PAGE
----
Hiking with my young dog in the rainy woods, I think of Emerson. Normally, when amped on endorphins in inclement weather, I recall the seer of American optimism’s most jubilant moment: ’Crossing a bare common, in snow puddles, at twilight, under a clouded sky, without having in my thoughts any occurrence of special good fortune, I have enjoyed a perfect exhilaration. I am glad to the brink of fear.’
Today, as the pup bounces and skitters and slides along the trail, slippery with rotting underbrush, I feel myself twitch. Even at play, my body insists on a tensile state. It’s not Emerson the seer but Emerson the grieving father I call to mind.
Later, at home, I flip a battered anthology open to ‘Experience,’ bookmarked years ago with a white paper clip. The essay, written after his son Waldo’s death, is longer than I remember, or maybe the timely, snappy news pieces that dominate my reading lately just make everything substantive and considered seem interminable.
Parts of ‘Experience’ are so boring, so perfectly pedantic, so preciously Emersonian, that I tear up at the thought of audiences sitting through his lectures. I’m nostalgic for a time I can barely remember that included long moments, unmarred by emergency, to create and consume culture. Even as we collectively fret over the breakdown of the American experiment, the flurry of outrages and injustices leaves little time for mourning: There’s hardly energy to contemplate the experiment when all energy must be deployed to salvage it.
Emerson, on the other hand, takes all the time in the world. He turns his grief over and over on the page, examining it, holding it up to his own sunny monolith of thought as if to see whether that structure, already swaying with built-in contradictions, will crumble.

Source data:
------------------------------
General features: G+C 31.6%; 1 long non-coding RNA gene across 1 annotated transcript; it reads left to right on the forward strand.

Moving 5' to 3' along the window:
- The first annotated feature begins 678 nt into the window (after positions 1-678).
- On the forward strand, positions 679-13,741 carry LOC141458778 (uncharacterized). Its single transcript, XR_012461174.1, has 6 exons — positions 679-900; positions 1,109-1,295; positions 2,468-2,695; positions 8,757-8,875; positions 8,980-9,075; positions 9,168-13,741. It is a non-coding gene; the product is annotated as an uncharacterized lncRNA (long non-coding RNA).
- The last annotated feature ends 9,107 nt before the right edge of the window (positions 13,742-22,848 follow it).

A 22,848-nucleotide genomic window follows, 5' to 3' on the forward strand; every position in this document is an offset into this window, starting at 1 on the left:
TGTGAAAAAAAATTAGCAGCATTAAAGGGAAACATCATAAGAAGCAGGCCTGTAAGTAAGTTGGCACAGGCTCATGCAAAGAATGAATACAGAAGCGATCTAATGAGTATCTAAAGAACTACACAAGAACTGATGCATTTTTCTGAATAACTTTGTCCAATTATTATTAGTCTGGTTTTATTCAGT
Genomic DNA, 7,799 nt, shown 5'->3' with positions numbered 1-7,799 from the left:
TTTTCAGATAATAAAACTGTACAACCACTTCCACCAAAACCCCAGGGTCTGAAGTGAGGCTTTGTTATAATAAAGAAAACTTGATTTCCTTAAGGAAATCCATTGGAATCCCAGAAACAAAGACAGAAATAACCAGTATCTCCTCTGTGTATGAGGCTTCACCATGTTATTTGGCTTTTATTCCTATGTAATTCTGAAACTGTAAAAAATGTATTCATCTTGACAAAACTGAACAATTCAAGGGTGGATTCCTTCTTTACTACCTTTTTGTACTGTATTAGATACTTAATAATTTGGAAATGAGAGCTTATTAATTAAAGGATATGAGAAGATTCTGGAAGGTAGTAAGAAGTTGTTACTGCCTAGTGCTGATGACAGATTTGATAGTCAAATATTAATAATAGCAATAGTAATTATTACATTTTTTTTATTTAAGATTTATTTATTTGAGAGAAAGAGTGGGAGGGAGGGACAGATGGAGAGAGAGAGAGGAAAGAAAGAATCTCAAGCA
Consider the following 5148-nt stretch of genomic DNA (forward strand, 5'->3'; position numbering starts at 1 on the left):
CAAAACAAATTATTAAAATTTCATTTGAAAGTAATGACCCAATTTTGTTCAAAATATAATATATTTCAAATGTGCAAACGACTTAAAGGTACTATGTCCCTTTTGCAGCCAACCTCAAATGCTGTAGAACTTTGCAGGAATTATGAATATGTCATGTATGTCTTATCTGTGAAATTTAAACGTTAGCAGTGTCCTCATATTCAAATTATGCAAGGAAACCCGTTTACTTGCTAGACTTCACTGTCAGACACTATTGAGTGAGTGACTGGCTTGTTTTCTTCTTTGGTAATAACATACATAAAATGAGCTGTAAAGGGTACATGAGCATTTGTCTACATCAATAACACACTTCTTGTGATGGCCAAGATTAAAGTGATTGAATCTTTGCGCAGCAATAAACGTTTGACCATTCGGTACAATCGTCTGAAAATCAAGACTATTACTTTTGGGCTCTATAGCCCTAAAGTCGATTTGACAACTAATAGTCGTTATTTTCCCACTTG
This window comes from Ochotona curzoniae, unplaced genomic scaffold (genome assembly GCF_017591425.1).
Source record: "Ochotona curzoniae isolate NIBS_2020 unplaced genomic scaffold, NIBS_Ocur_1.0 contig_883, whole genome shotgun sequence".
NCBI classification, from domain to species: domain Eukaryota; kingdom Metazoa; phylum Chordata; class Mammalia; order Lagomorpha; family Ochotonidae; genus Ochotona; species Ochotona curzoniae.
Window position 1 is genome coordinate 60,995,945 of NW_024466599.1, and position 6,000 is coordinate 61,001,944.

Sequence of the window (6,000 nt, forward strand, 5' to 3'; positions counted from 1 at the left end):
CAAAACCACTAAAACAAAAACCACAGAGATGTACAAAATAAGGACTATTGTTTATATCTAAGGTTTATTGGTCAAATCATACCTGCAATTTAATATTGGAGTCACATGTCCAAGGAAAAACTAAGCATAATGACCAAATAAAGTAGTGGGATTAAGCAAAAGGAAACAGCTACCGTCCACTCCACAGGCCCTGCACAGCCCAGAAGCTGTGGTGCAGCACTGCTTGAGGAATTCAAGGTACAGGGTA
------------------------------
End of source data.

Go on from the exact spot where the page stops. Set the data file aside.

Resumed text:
I scan the bible-thin pages, selfishly giving his grief for a lost child my time because it makes me feel that perhaps humanism is not dead. It’s a friendly, soporific activity to revisit the marginal notes and underlinings, which peremptorily point out philosophical contrasts with earlier, happier essays. I linger over the description of Waldo’s death, a few lines that shade the entire piece: ‘In the death of my son, now more than two years ago, I seem to have lost a beautiful estate,—nothing more. I cannot get it nearer to me.’
Here loss, a singular devastating event, doesn’t compare to the loss of sensation when you keep on keeping on. The grief comes in not feeling grief palpably enough: ‘There are moods in which we court suffering, in the hope that here, at least, we shall find reality, sharp peaks and edges of truth. But it turns out to be scene-painting and counterfeit. The only thing grief has taught me, is to know how shallow it is.’
Faced with this emotional subterfuge, Emerson lowers the bar in a way that’s painful to read and familiar to recount these days, when we shut down the barrage of news only to turn to Netflix for repose. ‘Do not craze yourself with thinking,’ he admonishes us pragmatically, ‘but go about your business anywhere. Life is not intellectual or critical, but sturdy. Its chief good is for well-mixed people who can enjoy what they find, without question.’
But there are always questions with Emerson, which is why we tolerate him. ‘Experience’ is a humbled litany, an ode to falling down and getting, if not entirely up again, then on. The final lines gear up to be a sop, a salve for the reader: ‘Patience and patience, we shall win at the last.’ Shall we, though? I ask out loud. The sentiment borders on patronizing—I wonder if optimism will ever feel authentic again—but he gives us reason to press on:
‘Never mind the ridicule, never mind the defeat: up again, old heart!—it seems to say,—there is victory yet for all justice.’
Emerson, like all of us inspecting optimism through the pall of loss, equivocates. He refuses to encourage the reader (or himself) directly, summoning instead a voice that ‘seems to say’ better days are ahead.
Still, reading it as hungrily as I usually click over to entertainment for repose, I feel myself return to my body. I feel my jaw slacken and the muscles taut around my knees release. I feel the company of everyone who has lost their high-mindedness only to locate a scrap of something ambivalently hopeful in the corner of their minds. I realize that maybe the jubilance of being ‘glad to the brink of fear’ is just the easy side of an obligation to go gladly to that brink and meet it with excellence, by fighting harder for all justice. Mostly I feel less alone in loss.
Jessica Collier: Breaks away.